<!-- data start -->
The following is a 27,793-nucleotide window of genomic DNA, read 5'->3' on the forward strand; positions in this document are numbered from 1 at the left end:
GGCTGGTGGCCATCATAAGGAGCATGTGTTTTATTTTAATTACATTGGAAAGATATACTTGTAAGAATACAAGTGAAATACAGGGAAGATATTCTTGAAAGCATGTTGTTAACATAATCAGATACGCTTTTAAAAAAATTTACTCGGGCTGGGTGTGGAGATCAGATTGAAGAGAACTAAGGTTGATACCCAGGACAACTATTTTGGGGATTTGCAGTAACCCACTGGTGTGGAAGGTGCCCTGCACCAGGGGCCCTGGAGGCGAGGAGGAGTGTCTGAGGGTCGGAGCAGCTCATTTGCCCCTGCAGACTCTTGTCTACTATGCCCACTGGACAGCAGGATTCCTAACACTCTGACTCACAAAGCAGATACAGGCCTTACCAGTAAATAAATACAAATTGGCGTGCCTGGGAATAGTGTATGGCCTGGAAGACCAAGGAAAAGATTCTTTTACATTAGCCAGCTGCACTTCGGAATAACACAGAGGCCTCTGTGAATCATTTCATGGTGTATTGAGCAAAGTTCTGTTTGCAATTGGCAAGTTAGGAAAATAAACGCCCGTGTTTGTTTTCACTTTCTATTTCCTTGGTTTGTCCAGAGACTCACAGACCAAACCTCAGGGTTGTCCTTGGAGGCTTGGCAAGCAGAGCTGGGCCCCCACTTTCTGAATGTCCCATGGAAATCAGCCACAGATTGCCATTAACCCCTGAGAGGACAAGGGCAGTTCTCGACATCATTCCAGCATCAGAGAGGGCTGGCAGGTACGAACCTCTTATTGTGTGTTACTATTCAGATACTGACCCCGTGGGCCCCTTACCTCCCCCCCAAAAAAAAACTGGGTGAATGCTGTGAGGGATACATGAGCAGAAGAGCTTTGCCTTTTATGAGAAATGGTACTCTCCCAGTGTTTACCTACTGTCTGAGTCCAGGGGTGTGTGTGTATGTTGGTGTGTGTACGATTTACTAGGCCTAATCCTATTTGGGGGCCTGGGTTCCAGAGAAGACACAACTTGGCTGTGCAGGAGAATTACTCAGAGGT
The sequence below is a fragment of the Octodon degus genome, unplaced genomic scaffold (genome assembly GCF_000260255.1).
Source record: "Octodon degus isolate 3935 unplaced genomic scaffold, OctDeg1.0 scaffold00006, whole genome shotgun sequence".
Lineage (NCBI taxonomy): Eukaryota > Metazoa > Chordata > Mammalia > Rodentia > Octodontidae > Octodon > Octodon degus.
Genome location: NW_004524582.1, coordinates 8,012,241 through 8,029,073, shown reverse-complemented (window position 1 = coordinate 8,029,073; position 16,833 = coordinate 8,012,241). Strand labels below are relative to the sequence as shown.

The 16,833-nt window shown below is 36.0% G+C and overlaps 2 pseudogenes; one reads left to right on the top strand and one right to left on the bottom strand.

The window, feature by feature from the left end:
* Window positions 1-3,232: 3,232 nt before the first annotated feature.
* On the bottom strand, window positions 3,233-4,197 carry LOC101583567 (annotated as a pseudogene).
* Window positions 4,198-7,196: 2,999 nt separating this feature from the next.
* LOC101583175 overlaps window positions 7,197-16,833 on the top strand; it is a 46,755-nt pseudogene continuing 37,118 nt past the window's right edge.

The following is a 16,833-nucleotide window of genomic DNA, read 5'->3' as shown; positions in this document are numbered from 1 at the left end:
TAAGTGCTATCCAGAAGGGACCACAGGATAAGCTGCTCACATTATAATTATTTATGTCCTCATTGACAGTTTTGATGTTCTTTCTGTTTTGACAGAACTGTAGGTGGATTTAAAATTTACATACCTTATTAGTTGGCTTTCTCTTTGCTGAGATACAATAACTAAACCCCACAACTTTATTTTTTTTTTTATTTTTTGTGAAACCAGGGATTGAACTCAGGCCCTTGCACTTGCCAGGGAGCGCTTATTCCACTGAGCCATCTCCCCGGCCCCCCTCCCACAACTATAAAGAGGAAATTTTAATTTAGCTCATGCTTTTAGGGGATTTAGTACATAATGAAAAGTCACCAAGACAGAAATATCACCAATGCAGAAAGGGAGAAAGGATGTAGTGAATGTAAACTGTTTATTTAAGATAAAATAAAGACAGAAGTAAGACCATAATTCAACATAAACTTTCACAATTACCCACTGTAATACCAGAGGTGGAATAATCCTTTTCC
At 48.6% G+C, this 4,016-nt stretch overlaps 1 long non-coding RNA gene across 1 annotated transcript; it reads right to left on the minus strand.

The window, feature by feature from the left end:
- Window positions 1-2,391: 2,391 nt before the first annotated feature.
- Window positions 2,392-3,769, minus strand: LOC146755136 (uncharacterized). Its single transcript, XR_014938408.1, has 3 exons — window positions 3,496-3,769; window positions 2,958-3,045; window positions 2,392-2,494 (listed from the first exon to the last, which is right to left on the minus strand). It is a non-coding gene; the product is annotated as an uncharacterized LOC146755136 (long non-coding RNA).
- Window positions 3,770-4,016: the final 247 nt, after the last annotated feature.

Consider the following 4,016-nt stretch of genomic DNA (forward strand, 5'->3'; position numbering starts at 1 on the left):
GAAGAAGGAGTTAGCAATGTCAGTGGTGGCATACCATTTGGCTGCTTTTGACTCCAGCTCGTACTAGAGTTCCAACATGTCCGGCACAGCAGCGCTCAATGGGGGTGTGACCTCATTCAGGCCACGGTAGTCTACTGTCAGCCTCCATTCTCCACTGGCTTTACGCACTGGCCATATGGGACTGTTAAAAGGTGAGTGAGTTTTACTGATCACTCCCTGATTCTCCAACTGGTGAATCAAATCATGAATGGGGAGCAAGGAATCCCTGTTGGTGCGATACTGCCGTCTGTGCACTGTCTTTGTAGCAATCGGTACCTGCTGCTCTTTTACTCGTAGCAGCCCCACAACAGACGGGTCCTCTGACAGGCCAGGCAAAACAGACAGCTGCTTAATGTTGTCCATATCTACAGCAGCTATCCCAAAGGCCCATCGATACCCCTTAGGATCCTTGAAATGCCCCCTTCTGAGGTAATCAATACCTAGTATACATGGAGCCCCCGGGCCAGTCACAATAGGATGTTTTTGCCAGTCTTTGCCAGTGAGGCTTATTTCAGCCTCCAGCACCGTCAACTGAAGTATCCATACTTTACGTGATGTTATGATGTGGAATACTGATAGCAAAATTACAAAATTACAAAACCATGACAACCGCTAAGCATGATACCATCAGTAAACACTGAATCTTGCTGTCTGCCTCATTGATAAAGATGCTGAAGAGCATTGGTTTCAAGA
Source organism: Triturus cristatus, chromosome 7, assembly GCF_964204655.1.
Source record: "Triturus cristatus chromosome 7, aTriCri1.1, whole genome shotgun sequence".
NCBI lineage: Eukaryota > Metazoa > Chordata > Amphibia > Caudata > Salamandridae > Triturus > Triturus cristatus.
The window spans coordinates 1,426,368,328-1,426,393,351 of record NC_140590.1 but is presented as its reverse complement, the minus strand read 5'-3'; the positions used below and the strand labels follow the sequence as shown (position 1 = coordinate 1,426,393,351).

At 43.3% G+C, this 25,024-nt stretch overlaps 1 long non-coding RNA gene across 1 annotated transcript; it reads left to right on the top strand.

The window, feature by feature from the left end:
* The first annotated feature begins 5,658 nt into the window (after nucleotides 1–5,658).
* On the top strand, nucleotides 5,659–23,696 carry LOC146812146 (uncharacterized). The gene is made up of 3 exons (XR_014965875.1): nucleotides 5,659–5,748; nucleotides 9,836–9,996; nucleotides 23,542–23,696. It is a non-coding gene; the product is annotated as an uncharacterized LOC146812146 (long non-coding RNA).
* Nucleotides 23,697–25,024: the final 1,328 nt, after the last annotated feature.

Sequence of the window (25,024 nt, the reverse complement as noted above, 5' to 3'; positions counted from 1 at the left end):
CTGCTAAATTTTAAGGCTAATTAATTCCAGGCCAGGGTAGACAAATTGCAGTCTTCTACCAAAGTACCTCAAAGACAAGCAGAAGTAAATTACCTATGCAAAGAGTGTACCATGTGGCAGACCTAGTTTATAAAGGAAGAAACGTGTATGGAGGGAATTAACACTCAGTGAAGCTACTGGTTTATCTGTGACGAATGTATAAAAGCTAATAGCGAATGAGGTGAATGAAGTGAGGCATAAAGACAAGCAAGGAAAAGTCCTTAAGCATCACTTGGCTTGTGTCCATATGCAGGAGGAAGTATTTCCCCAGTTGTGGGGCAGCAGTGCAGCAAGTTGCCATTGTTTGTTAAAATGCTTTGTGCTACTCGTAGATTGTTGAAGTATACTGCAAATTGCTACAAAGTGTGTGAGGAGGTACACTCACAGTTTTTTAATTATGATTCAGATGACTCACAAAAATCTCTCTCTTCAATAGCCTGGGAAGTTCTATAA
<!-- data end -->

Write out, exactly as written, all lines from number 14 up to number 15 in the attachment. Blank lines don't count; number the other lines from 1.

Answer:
TAAGTGCTATCCAGAAGGGACCACAGGATAAGCTGCTCACATTATAATTATTTATGTCCTCATTGACAGTTTTGATGTTCTTTCTGTTTTGACAGAACTGTAGGTGGATTTAAAATTTACATACCTTATTAGTTGGCTTTCTCTTTGCTGAGATACAATAACTAAACCCCACAACTTTATTTTTTTTTTTATTTTTTGTGAAACCAGGGATTGAACTCAGGCCCTTGCACTTGCCAGGGAGCGCTTATTCCACTGAGCCATCTCCCCGGCCCCCCTCCCACAACTATAAAGAGGAAATTTTAATTTAGCTCATGCTTTTAGGGGATTTAGTACATAATGAAAAGTCACCAAGACAGAAATATCACCAATGCAGAAAGGGAGAAAGGATGTAGTGAATGTAAACTGTTTATTTAAGATAAAATAAAGACAGAAGTAAGACCATAATTCAACATAAACTTTCACAATTACCCACTGTAATACCAGAGGTGGAATAATCCTTTTCC
At 48.6% G+C, this 4,016-nt stretch overlaps 1 long non-coding RNA gene across 1 annotated transcript; it reads right to left on the minus strand.